I feel that the cell cycle data is ideal in defining initial groups of co-expression. Out of the maybe 12-16 time points of measurements for my cell cycle data, maybe I should look, which genes behave like a group in the first 3 time points. The cell cycle regulating genes will be the driver genes. But I found just by visual inspection that many proteins of unknown functions related to lipids follow their expression pattern but with smaller variance; thus, having a much smaller range. I refer to these genes as passenger genes. I’d like to check whether the synchronicity of the initially very highly synchronized gene expression pattern has declined for the last 3 time points. If this is the case, then I’d like to check whether the synchronicity of expression is higher in the first than in the last replication. But for that we’d need new data since I am not aware that such kind of data already exists.
Can values expression between different genes be directly compared on an absolute scale for microarray and RNA Seq. data? I mean if the measured intensity of gene A is twice as high as for gene B, can I conclude that the expression of gene A is double of gene B? If there is indeed a relationship between time series curve and gene function then we can only find it if we can properly distinguish between the time series curves with an high enough resolution, which allows to distinguish between their functions. But from visual inspecting it looks like that the time series curves of genes of the same molecular function or pathway, which must work together, are not more correlated to one another than they are to all the other genes. I am looking for help to verify this programmatically. But if this is the case then trying to cluster together genes of the same function within a clique in a network must inevitably fail because most of the genes despite belonging to the same GO term could not be clustered together based in the similarity of the time series curves.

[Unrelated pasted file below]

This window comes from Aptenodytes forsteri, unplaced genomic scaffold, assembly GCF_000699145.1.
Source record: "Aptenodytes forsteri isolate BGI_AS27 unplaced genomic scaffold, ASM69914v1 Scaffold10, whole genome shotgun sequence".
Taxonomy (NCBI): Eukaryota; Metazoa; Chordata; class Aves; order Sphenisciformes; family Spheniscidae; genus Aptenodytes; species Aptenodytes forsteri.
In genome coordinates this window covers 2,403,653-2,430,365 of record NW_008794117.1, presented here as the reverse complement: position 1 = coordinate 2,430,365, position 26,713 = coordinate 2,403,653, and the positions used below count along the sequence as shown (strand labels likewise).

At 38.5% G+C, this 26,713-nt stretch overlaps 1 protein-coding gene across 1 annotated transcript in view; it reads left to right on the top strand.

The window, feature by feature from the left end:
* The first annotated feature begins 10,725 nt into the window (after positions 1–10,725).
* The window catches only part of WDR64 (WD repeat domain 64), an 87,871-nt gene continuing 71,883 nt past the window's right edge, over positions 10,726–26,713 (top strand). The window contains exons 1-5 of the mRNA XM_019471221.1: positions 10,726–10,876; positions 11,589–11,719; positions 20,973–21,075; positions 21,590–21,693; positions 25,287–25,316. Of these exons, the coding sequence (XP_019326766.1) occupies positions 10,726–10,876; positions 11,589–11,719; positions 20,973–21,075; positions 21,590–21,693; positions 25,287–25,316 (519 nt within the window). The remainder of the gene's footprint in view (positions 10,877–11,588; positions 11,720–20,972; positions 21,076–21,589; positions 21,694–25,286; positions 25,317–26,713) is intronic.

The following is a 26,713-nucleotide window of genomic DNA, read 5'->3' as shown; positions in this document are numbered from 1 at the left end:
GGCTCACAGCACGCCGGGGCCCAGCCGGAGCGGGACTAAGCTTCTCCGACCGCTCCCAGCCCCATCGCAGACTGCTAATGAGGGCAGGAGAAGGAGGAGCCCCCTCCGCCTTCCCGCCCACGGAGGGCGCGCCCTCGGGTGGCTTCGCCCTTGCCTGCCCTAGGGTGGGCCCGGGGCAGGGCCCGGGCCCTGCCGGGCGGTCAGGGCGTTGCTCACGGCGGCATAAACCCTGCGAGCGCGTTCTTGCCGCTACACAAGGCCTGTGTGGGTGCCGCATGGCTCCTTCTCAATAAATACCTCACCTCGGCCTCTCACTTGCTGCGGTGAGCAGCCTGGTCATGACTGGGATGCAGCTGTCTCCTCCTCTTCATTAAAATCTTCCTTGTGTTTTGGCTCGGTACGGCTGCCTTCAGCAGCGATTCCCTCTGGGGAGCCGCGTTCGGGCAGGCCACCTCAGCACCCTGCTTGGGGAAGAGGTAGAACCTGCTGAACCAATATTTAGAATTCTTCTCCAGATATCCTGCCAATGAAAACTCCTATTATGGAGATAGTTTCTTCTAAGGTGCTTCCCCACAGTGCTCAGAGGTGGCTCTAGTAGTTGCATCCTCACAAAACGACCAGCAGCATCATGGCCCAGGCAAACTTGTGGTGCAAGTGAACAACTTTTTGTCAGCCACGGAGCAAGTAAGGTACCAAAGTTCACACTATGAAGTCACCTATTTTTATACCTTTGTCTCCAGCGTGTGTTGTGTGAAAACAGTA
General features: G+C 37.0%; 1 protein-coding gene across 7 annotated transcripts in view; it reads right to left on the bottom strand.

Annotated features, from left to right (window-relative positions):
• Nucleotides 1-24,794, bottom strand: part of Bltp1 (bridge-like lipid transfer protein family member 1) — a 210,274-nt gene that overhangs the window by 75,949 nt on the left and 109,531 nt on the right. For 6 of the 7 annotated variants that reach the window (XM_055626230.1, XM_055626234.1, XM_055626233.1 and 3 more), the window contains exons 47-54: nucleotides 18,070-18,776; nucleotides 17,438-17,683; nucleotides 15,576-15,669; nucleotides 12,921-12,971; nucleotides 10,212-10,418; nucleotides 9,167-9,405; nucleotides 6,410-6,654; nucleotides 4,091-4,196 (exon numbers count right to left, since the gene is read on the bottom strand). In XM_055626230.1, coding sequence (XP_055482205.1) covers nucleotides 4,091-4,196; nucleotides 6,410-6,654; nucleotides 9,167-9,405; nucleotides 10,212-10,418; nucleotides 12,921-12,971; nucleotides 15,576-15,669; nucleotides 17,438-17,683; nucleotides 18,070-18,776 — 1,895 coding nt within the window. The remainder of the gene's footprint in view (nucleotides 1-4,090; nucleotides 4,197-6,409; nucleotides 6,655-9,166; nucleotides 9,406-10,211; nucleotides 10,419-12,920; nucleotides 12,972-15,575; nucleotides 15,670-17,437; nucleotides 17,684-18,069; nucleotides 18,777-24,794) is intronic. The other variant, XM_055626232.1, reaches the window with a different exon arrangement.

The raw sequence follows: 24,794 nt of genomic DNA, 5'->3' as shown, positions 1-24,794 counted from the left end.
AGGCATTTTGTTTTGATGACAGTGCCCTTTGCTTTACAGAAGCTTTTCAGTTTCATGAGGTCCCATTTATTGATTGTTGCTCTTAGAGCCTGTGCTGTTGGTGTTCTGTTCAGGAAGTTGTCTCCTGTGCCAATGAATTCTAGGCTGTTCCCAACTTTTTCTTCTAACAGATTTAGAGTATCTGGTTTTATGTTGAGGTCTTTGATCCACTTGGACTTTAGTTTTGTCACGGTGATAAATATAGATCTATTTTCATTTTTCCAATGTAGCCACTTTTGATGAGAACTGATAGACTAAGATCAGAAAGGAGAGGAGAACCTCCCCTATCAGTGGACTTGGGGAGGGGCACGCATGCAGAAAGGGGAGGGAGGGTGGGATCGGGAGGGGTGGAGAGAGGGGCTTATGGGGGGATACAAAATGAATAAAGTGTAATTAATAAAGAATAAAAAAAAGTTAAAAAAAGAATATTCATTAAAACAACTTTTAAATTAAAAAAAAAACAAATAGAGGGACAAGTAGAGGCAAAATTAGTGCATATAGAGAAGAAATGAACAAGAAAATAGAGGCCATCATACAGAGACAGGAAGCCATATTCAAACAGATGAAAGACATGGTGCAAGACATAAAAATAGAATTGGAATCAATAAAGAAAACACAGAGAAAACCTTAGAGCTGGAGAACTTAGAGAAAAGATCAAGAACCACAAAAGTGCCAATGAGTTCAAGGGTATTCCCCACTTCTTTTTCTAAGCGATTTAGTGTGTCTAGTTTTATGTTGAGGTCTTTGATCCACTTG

Is it actually generally assumed that the time series curves for genes involved in the same function are higher correlated to each other than they are to the remaining genes? Why is it actually that people appear to assume that in order to change the rate of a function many if not all of its genes must be change by the same factor? If I were evolution I would find it much easier to only change the rate of one rate-limiting protein / enzyme than having to regulate all other enzymes of the same pathway. I assume that there are certain pathways / functions / processes, which rate can be controlled by changing the expression of one or only very few of its rate-limiting enzymes. But then there appear to be other pathways / functions / processes for which almost all of their enzymes must be changed by about the same factor to affect the overall rate of this particular pathway / function /process. But we don’t seem to know for most of them whether they can be regulated by only changing the expression of a very few or almost all of their rate limiting enzymes to up-or down-regulate this particular pathway / function / process. But if this is the case then the concept on which GO term based gene enrichment is based is flawed because the speed of some pathways can be changed by changing the expression of only one of its genes verses many at the same time. I think it is wrong to conclude that if a pathway, for which more genes are differentially expressed, is more affected than another one, for which must fewer genes are differentially expressed but by a much larger factor. Who determines which genes will be grouped together into one particular GO-term and on which criteria are such kind of decision based? Every year the definitions for some GO terms are changed. This means that were wrong. Then, most likely, many GO terms, which we today believe are functionally or regulatory related, may not be. How, for example, can it be that genes of unknown function are assigned to a particular GO term? How is the entity of GO term defined? What criteria must a group of genes satisfy for being considered to form a particular GO-term? I think we need to compare expression changes for all genes belonging to a particular GO term and the resulting overall metabolic change of the entire GO-term to determine for each GO-term individually for how many of its members must the expression must change to achieve a particular overall change. But for such kind of analysis we’d need metabolomic, transcriptomic and proteomic data.
If you are interested in assisting me to somehow still find a way to earn a PhD in bioinformatics before my funding runs out please email me quickly at TFHahn@UALR.edu or send me a Skype contact request to my Skype user name, which is tfh002 or call me at my cell phone at 318 243 3940. You can also reach me at my Google Voice number. That number is (501) 301-4890 Please let me know if you have any questions. I am very much looking forward to any reply.
Thanks a lot in advance